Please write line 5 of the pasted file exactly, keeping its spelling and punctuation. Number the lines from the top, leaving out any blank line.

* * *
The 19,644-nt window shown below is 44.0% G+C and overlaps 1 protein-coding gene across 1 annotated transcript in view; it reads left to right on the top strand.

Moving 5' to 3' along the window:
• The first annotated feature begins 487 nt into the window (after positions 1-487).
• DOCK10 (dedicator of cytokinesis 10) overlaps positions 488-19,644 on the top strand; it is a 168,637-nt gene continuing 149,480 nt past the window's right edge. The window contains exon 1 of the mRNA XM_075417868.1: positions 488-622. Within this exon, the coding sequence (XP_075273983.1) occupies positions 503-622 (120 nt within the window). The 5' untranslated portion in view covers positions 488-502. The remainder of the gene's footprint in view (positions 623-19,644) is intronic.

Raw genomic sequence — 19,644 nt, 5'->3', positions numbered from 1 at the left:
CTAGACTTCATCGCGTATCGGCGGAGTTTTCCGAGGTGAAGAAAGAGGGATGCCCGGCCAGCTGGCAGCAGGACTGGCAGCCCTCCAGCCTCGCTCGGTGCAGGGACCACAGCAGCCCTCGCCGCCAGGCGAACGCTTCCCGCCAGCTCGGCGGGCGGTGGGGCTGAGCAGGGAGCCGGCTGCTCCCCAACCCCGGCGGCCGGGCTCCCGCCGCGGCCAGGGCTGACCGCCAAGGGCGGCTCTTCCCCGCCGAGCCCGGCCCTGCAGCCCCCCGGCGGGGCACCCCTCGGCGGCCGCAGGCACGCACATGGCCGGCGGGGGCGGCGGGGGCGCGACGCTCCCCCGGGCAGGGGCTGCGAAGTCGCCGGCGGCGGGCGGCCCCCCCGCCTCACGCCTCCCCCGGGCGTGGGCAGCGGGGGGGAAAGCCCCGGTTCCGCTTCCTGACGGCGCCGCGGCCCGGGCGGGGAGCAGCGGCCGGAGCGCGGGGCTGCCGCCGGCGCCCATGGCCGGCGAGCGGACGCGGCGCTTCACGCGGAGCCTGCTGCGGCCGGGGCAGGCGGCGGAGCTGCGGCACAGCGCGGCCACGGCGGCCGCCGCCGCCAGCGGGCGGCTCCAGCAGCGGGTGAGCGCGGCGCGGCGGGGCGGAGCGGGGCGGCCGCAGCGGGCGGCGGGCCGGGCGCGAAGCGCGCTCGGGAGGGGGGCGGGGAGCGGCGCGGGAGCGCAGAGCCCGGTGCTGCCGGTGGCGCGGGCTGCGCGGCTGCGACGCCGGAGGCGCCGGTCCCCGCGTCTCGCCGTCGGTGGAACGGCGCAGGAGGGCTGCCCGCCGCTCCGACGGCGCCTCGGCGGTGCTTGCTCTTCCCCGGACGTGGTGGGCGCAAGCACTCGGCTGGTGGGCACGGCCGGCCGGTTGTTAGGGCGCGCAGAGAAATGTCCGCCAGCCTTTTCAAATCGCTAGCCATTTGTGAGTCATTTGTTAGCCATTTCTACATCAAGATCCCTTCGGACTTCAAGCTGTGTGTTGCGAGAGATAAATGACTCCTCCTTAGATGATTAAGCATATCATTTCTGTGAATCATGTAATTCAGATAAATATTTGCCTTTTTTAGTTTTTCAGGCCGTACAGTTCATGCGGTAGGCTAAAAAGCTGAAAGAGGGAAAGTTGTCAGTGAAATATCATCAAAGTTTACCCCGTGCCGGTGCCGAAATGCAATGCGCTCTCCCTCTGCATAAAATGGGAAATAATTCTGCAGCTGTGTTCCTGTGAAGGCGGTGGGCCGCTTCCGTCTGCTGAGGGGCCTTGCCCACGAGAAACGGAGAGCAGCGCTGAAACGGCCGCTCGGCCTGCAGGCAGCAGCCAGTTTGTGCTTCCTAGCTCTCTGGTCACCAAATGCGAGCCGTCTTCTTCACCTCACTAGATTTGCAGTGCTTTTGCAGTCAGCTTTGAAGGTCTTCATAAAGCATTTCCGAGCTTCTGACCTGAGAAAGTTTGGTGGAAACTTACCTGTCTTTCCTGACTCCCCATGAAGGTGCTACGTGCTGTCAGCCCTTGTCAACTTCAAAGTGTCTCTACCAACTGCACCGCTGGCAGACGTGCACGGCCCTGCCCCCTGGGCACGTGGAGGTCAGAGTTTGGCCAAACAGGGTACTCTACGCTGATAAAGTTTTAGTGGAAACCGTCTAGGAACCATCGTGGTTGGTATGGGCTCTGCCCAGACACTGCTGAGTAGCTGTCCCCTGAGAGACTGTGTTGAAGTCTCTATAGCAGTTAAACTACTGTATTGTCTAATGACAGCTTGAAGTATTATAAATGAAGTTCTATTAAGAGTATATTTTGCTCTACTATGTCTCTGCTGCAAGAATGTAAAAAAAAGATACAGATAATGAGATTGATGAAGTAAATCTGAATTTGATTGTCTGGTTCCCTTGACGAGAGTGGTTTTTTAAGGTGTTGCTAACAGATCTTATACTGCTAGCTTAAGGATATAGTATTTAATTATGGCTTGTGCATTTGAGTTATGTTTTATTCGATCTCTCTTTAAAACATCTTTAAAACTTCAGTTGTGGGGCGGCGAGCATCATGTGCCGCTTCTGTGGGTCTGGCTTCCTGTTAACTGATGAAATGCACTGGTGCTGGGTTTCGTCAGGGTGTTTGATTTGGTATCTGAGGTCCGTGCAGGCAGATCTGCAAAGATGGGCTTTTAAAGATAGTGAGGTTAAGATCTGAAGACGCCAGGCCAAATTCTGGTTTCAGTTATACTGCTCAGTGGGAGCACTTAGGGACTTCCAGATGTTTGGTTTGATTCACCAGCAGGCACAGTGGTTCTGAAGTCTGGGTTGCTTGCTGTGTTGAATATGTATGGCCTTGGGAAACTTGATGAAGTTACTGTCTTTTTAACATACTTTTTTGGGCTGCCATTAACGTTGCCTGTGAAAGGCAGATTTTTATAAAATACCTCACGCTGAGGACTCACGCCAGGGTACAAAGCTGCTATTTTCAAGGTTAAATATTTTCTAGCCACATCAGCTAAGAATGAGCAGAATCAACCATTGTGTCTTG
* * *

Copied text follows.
Raw genomic sequence — 19,644 nt, 5'->3', positions numbered from 1 at the left: